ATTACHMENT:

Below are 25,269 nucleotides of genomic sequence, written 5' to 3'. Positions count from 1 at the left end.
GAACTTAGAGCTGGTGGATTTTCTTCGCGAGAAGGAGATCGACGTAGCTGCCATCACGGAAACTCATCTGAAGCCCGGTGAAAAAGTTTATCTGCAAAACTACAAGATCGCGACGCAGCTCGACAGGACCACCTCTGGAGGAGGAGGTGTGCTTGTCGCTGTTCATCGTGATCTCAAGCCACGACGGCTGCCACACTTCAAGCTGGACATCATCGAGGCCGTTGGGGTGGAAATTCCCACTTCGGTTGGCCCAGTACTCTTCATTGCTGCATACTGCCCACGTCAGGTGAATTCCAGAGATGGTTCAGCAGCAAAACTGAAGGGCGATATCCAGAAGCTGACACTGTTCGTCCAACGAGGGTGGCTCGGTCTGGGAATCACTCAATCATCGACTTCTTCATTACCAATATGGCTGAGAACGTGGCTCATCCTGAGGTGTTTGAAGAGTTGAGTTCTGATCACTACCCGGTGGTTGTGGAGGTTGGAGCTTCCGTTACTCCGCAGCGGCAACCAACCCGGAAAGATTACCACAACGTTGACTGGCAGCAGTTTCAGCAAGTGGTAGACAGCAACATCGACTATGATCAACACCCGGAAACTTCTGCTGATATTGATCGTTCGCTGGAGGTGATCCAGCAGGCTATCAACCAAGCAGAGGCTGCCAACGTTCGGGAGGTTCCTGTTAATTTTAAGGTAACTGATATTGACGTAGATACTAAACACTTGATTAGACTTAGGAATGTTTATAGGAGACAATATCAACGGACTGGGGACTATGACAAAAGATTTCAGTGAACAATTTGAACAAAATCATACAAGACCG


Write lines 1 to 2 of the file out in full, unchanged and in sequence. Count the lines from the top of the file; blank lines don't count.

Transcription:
Below are 25,269 nucleotides of genomic sequence, written 5' to 3'. Positions count from 1 at the left end.
GAACTTAGAGCTGGTGGATTTTCTTCGCGAGAAGGAGATCGACGTAGCTGCCATCACGGAAACTCATCTGAAGCCCGGTGAAAAAGTTTATCTGCAAAACTACAAGATCGCGACGCAGCTCGACAGGACCACCTCTGGAGGAGGAGGTGTGCTTGTCGCTGTTCATCGTGATCTCAAGCCACGACGGCTGCCACACTTCAAGCTGGACATCATCGAGGCCGTTGGGGTGGAAATTCCCACTTCGGTTGGCCCAGTACTCTTCATTGCTGCATACTGCCCACGTCAGGTGAATTCCAGAGATGGTTCAGCAGCAAAACTGAAGGGCGATATCCAGAAGCTGACACTGTTCGTCCAACGAGGGTGGCTCGGTCTGGGAATCACTCAATCATCGACTTCTTCATTACCAATATGGCTGAGAACGTGGCTCATCCTGAGGTGTTTGAAGAGTTGAGTTCTGATCACTACCCGGTGGTTGTGGAGGTTGGAGCTTCCGTTACTCCGCAGCGGCAACCAACCCGGAAAGATTACCACAACGTTGACTGGCAGCAGTTTCAGCAAGTGGTAGACAGCAACATCGACTATGATCAACACCCGGAAACTTCTGCTGATATTGATCGTTCGCTGGAGGTGATCCAGCAGGCTATCAACCAAGCAGAGGCTGCCAACGTTCGGGAGGTTCCTGTTAATTTTAAGGTAACTGATATTGACGTAGATACTAAACACTTGATTAGACTTAGGAATGTTTATAGGAGACAATATCAACGGACTGGGGACTATGACAAAAGATTTCAGTGAACAATTTGAACAAAATCATACAAGACCG